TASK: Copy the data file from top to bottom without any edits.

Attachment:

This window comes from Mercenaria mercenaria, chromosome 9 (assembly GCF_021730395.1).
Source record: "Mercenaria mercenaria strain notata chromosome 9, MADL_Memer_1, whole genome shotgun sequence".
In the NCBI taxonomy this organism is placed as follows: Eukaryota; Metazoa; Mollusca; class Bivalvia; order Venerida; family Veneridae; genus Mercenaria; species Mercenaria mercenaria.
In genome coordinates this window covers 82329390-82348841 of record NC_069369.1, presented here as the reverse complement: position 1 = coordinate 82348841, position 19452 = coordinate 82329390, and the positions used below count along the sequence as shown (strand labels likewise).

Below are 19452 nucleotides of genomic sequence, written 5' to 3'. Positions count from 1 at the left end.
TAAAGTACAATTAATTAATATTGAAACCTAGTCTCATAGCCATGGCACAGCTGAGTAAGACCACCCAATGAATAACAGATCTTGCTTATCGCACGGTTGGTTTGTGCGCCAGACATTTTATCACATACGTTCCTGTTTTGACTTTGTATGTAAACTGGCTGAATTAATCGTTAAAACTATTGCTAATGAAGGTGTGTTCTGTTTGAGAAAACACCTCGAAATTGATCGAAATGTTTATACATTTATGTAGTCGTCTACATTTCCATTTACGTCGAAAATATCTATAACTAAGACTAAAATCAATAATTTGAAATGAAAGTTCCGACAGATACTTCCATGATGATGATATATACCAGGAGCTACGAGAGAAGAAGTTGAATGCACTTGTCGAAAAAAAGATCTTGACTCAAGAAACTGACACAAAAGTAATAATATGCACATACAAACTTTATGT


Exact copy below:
This window comes from Mercenaria mercenaria, chromosome 9 (assembly GCF_021730395.1).
Source record: "Mercenaria mercenaria strain notata chromosome 9, MADL_Memer_1, whole genome shotgun sequence".
In the NCBI taxonomy this organism is placed as follows: Eukaryota; Metazoa; Mollusca; class Bivalvia; order Venerida; family Veneridae; genus Mercenaria; species Mercenaria mercenaria.
In genome coordinates this window covers 82329390-82348841 of record NC_069369.1, presented here as the reverse complement: position 1 = coordinate 82348841, position 19452 = coordinate 82329390, and the positions used below count along the sequence as shown (strand labels likewise).

Below are 19452 nucleotides of genomic sequence, written 5' to 3'. Positions count from 1 at the left end.
TAAAGTACAATTAATTAATATTGAAACCTAGTCTCATAGCCATGGCACAGCTGAGTAAGACCACCCAATGAATAACAGATCTTGCTTATCGCACGGTTGGTTTGTGCGCCAGACATTTTATCACATACGTTCCTGTTTTGACTTTGTATGTAAACTGGCTGAATTAATCGTTAAAACTATTGCTAATGAAGGTGTGTTCTGTTTGAGAAAACACCTCGAAATTGATCGAAATGTTTATACATTTATGTAGTCGTCTACATTTCCATTTACGTCGAAAATATCTATAACTAAGACTAAAATCAATAATTTGAAATGAAAGTTCCGACAGATACTTCCATGATGATGATATATACCAGGAGCTACGAGAGAAGAAGTTGAATGCACTTGTCGAAAAAAAGATCTTGACTCAAGAAACTGACACAAAAGTAATAATATGCACATACAAACTTTATGT